Roots + revolution at Guyana’s Museum of African Heritage

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Dropping me off outside Guyana’s Museum of African Heritage on Barima Avenue, my friend hung around to see if it was actually open. “I’ve never actually been here,” she said, peering at the sign. The closed gates didn’t look promising.

I had only discovered the museum existed a few days earlier, after walking up the wrong road (something that happens often to me). But being within walking distance of the National Zoo, Botanical Gardens and Castellani House, it’s actually well placed for the enterprising visitors who track it down.

Luckily, it turned out, the museum was open – and I wasn’t the first visitor that day. “We had a tour earlier,” said the friendly guide optimistically (admitting later that before starting work there, even she hadn’t heard of it). More promotion was needed, we agreed.

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Painting outside the Museum of African Heritage, Guyana

Until 2011, the museum was known as the Museum of African Art and Ethnology. According to the tourism board, it was renamed to “open their doors to a wider audience and begin to fully address the African experience in Guyana”. Most of the museum is still given up to artefacts from (predominantly) the West Coast of Africa and neighbouring Suriname, but there are artworks by local artists too.

On entering the top floor, you’re immediately met by a small replica of Guyana’s famous moment to Cuffy (more in this post)– an African slave who led the great slave revolt of 1763 in what was then the Dutch colony of Berbice. Most of the lower floor of the museum is dedicated to Cuffy and his men, too.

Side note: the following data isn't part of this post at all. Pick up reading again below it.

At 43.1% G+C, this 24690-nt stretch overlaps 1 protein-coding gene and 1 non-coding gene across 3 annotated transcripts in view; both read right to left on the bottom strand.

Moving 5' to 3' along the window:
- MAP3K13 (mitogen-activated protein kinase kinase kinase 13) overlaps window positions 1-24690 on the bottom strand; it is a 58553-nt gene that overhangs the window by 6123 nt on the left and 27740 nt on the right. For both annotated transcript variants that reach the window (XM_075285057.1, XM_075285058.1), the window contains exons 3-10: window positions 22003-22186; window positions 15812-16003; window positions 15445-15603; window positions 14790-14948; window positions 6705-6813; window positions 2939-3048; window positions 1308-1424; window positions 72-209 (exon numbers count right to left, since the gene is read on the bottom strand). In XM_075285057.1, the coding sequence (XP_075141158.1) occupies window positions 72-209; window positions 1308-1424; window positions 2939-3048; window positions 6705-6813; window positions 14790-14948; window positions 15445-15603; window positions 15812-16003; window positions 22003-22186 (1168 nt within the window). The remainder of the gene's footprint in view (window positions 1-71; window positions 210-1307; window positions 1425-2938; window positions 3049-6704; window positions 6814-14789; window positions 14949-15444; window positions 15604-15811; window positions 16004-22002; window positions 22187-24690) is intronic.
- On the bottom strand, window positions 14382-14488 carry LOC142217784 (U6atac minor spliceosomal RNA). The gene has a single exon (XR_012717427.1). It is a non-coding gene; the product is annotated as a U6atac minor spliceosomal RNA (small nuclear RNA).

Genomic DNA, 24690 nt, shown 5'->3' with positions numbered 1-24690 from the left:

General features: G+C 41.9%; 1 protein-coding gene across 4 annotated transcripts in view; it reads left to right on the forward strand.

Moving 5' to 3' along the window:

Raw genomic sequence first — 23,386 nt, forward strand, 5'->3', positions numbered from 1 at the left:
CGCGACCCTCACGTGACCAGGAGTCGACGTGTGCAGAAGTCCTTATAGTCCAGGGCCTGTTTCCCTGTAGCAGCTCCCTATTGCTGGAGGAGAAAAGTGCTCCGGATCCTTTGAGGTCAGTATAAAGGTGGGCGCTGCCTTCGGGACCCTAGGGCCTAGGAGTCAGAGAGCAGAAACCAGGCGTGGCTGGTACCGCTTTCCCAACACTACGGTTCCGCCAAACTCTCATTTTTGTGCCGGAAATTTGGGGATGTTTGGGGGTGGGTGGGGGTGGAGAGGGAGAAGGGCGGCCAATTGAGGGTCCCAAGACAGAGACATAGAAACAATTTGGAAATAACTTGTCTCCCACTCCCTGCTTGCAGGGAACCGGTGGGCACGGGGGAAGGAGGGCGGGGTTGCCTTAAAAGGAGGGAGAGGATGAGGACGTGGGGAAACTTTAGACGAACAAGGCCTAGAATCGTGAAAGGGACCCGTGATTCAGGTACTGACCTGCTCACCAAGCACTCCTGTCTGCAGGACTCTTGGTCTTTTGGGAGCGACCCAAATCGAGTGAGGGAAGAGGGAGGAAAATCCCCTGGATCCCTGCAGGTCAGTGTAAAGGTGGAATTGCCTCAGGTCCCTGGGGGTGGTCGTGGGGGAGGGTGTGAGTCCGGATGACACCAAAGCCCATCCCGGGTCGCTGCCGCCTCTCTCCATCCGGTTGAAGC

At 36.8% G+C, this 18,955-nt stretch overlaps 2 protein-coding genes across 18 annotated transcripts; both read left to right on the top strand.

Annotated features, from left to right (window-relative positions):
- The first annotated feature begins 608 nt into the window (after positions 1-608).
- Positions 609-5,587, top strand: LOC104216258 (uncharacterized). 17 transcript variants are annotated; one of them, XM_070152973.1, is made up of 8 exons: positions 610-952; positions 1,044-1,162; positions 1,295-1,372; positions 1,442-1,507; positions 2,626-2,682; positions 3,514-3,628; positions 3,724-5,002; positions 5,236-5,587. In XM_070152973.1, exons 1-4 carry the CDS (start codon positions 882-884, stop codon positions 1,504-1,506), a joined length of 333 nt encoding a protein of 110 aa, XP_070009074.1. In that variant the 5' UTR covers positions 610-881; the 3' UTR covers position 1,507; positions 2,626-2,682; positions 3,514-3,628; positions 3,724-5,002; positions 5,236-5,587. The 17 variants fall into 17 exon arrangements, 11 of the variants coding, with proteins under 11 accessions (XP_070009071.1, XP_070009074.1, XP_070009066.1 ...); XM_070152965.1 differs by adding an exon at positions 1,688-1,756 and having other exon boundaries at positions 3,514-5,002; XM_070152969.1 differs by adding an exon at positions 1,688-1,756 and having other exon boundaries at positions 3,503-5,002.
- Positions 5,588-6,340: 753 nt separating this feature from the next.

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The Dutch began bringing Africans to the colony as early as the mid-17th century. Over the following years, thousands of slaves were captured and transported over the seas in appalling conditions, for a life of back-breaking work, oppression and abuse.

Today, Guyanese of African ancestry make up around 30.2% of the population – according to the 2002 census. (There was a census in 2012, but the preliminary report makes no mention of ethnicity and I cannot find anywhere the final version, which was ‘due soon’ last May.)

The connection between Africa and the Guyana of today is made by the contemporary art itself, which tackles themes including slavery, unification and revolution. Like this striking piece by artist Ras Iah entitled ‘Escape Mental Slavery’:

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There’s also a great painting that imagines the pioneering group of former African slaves who clubbed together to buy their own plantation village and make it their home of freedom. But I’ll save that one for you to discover in person.

Museum of African History, Barima Avenue, Bel Air Park, Georgetown Guyana. Entry: Free. Getting there: Take the number 40 bus and get off near Popeye’s.

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